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Social preferences under uncertainty

  • Alexia Gaudeul


    (Strategic Interaction Group, Max Planck Institute for Economics, Jena)

Willingness to take risk depends on whether the risk affects others as well as oneself and on how the risk affects one's position vis-`a-vis others. Taking a bet can improve one's position relative to others or threaten it. We present an experiment that explores individual attitudes to lotteries that involve both oneself and another subject. Individuals consistently and strongly dislike obtaining safe but unfair social outcomes rather than playing fair but risky social lotteries. This effect is apparent whether the unfair safe social outcome benefits them or the other. Subjects are also more risk averse when facing social lotteries than when facing lotteries that involve only themselves. There is a small but consistent and significant tendency to avoid social lotteries that impose a risk on the other. An attempt to reconcile those findings with standard models of social preferences shows that a high weight given to considerations of ex-ante inequality goes some way towards explaining the decisions of our subjects. It remains difficult however to account for the magnitude of their aversion to safe but unequal social outcomes.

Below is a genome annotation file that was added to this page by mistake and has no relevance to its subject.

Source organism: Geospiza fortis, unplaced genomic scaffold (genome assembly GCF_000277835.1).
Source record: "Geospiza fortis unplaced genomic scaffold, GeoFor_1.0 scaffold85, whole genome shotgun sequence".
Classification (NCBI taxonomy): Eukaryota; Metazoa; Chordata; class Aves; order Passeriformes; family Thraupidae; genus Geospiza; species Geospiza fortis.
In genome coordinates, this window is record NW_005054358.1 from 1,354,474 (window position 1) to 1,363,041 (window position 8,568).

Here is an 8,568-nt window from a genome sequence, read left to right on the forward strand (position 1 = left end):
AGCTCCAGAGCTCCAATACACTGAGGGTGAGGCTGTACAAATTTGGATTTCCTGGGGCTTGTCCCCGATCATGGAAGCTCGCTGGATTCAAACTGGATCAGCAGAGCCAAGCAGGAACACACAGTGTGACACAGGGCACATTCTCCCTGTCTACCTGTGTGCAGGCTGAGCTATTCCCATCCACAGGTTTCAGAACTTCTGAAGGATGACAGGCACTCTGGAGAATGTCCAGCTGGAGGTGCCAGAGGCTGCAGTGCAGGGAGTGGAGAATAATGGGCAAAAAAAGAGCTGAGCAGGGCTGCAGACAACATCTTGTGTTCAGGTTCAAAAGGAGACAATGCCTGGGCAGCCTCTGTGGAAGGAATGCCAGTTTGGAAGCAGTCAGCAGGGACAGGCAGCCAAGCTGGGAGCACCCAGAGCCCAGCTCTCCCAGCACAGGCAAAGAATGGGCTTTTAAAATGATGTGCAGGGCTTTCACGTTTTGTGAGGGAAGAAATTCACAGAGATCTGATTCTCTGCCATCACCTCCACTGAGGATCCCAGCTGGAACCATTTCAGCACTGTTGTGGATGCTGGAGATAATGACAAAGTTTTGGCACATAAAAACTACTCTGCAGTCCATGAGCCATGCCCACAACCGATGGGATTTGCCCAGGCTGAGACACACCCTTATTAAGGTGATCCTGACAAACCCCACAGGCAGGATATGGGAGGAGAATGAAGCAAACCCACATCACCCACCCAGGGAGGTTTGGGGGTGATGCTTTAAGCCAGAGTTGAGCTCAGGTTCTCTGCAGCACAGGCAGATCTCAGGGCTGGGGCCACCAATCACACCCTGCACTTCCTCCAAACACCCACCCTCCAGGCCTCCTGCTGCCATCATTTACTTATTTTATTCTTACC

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Paper provided by Friedrich-Schiller-University Jena in its series Jena Economic Research Papers with number 2013-024.

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Date of creation: 06 Jun 2013
Date of revision:
Handle: RePEc:jrp:jrpwrp:2013-024
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